Penicillin: Structure, Types, Structure-activity Relationship

Penicillin is a kind of antibiotic that is often used to treat gram-positive and gram-negative bacterial infections. Due to the presence of a beta-lactam ring in their structure, these medications are also known as beta-lactam antibiotics.

In 1928, Sir Alexander Fleming, a Scottish researcher, discovered Penicillin by accident while examining the properties of Staphylococci. The Penicillium mold produced penicillin, one of the first and still most extensively used antibiotics. Penicillin is one of the oldest and most extensively used antibiotics. Furthermore, penicillin is regarded as one of the safest and most effective antibacterial agents.

Structure of penicillin

Beta-lactam antibiotics, which include penicillins and cephalosporins, are distinguished by three essential structural requirements: 

  • The fused beta-lactam & Thiazolidine ring structure.
  • a free carboxyl acid group.
  • One or more substituted amino acid side chains.

All penicillins have the same basic structure: a thiazolidine ring linked with a beta-lactam ring, resulting in a fundamental nucleus (also known as 6-amino penicillanic acid) that is essential for their antibacterial activity. By changing the composition of the side chains connected to this nucleus, a variety of semisynthetic penicillins are created.

Strong electron-attracting groups linked to the amino acid side chain can avoid an acid attack. A bulky group connected to an amino acid side chain causes steric hindrance, which interferes with the enzyme attachment that can potentially deactivate penicillins (for example, methicillin). The higher polarity of the molecule, as with ampicillin or carbenicillin, results in higher activity against Gram-negative bacteria.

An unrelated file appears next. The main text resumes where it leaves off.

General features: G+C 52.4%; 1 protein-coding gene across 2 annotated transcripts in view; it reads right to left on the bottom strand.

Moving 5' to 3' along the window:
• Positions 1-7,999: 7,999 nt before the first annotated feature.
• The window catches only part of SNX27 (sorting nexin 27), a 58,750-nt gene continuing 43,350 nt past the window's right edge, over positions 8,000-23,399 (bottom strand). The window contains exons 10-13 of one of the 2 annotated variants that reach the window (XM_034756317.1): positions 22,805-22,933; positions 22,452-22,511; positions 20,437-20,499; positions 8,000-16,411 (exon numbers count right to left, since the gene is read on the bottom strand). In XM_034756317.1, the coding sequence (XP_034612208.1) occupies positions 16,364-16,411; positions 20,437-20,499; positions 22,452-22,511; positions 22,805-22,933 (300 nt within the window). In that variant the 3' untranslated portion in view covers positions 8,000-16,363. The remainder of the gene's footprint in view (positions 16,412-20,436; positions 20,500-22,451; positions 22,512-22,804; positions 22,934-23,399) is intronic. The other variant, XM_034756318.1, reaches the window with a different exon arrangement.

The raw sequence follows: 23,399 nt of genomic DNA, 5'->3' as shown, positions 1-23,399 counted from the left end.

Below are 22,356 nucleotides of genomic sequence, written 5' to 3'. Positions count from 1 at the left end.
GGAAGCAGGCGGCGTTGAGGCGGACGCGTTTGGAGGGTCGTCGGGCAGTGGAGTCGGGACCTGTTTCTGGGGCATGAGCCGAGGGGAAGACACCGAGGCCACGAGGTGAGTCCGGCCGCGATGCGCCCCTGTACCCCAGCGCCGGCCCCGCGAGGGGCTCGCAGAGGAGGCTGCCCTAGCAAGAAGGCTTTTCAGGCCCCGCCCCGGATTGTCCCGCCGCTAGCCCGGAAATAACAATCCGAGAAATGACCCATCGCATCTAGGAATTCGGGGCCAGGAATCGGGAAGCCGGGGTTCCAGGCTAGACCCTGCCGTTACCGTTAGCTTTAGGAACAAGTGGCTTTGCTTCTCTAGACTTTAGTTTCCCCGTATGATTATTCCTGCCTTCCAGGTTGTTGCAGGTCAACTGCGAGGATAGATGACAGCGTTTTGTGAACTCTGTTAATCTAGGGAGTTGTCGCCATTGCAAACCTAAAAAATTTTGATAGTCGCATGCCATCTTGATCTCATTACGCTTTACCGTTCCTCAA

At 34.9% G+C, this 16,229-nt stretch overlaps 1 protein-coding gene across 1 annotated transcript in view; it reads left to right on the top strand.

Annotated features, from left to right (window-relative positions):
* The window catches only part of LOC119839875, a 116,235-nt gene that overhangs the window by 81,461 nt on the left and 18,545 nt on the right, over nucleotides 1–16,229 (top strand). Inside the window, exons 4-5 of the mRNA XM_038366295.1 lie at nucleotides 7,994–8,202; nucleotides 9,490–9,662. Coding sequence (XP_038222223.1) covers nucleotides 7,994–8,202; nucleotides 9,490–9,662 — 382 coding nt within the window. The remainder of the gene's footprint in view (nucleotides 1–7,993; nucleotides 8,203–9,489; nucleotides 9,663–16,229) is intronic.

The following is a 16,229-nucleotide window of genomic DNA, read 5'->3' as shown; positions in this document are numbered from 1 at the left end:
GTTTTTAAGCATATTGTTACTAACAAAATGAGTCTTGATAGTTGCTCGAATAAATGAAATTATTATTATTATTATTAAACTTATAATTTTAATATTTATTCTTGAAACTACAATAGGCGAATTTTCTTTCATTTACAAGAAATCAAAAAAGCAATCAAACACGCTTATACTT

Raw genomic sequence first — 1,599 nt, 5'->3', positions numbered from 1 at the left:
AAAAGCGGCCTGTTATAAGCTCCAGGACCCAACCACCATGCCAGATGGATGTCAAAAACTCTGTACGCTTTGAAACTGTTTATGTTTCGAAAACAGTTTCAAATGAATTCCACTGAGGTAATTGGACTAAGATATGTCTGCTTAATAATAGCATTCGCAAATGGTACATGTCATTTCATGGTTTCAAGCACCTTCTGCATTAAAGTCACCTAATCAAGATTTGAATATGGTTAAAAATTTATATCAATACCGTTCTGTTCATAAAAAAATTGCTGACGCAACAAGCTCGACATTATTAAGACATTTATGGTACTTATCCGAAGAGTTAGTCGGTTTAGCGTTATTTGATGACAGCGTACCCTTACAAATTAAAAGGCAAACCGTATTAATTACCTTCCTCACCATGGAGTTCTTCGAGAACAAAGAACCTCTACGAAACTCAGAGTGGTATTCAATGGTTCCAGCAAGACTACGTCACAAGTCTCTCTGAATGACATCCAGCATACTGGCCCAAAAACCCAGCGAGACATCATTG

Mechanism of action

Penicillin works by stopping bacteria from retaining their cell walls. The bacterial cell wall is an important component consisting of peptidoglycan, which helps the cells maintain their form.

Bacteria cannot survive without their cell wall, resulting in cell bursting (lysis) and cell death. Penicillins are categorized as bactericidal antibiotics since they directly destroy bacteria. Penicillins can kill a variety of bacteria but are more effective against gram-positive bacteria.

Penicillin and other beta-lactam antibiotics have a four-membered beta-lactam ring. By binding the beta-lactam ring to D-transpeptidase, penicillin kills bacteria by preventing cross-linking and reducing cell wall production. Without a cell wall, a bacterial cell is exposed to outside water and molecular pressures, causing it to die quickly. Penicillin therapy kills bacteria but does not affect human cells since they lack a cell wall.

Nomenclature

Nomenclature of penicillins is done to different systems:

Chemical abstract system(CAS):

The penicillins are numbered starting with the “S” atom in accordance with this system.

The compound is known as 6-acylamino-2,2-dimethyl-3-corboxylic acid and has the sulfur atom in the number one position and the “N” atom in the number four position.

United States Pharmacopoeia (USP system):

The CA scheme is reversed in the USP system for designating penicillins. This system gives the nitrogen atom the first position and the S atom the fourth position, resulting in a compound known as 4-thia-1-azabicyclo heptone.